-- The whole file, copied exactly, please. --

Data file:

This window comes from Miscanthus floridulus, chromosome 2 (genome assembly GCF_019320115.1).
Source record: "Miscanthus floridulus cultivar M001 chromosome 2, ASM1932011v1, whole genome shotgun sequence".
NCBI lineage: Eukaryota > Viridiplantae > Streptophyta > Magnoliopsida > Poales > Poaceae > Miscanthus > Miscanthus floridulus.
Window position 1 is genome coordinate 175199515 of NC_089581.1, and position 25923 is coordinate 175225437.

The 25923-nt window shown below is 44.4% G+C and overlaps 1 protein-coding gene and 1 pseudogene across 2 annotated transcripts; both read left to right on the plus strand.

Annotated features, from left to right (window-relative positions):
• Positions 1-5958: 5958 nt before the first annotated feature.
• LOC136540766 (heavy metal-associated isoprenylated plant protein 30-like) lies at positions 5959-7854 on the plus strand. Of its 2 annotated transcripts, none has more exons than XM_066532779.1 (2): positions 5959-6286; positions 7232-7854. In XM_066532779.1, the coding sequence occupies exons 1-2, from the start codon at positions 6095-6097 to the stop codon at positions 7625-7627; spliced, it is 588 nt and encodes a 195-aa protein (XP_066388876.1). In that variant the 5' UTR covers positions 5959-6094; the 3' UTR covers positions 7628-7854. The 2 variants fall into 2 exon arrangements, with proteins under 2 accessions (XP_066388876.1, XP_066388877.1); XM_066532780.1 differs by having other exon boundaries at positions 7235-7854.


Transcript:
This window comes from Miscanthus floridulus, chromosome 2 (genome assembly GCF_019320115.1).
Source record: "Miscanthus floridulus cultivar M001 chromosome 2, ASM1932011v1, whole genome shotgun sequence".
NCBI lineage: Eukaryota > Viridiplantae > Streptophyta > Magnoliopsida > Poales > Poaceae > Miscanthus > Miscanthus floridulus.
Window position 1 is genome coordinate 175199515 of NC_089581.1, and position 25923 is coordinate 175225437.

The 25923-nt window shown below is 44.4% G+C and overlaps 1 protein-coding gene and 1 pseudogene across 2 annotated transcripts; both read left to right on the plus strand.

Annotated features, from left to right (window-relative positions):
• Positions 1-5958: 5958 nt before the first annotated feature.
• LOC136540766 (heavy metal-associated isoprenylated plant protein 30-like) lies at positions 5959-7854 on the plus strand. Of its 2 annotated transcripts, none has more exons than XM_066532779.1 (2): positions 5959-6286; positions 7232-7854. In XM_066532779.1, the coding sequence occupies exons 1-2, from the start codon at positions 6095-6097 to the stop codon at positions 7625-7627; spliced, it is 588 nt and encodes a 195-aa protein (XP_066388876.1). In that variant the 5' UTR covers positions 5959-6094; the 3' UTR covers positions 7628-7854. The 2 variants fall into 2 exon arrangements, with proteins under 2 accessions (XP_066388876.1, XP_066388877.1); XM_066532780.1 differs by having other exon boundaries at positions 7235-7854.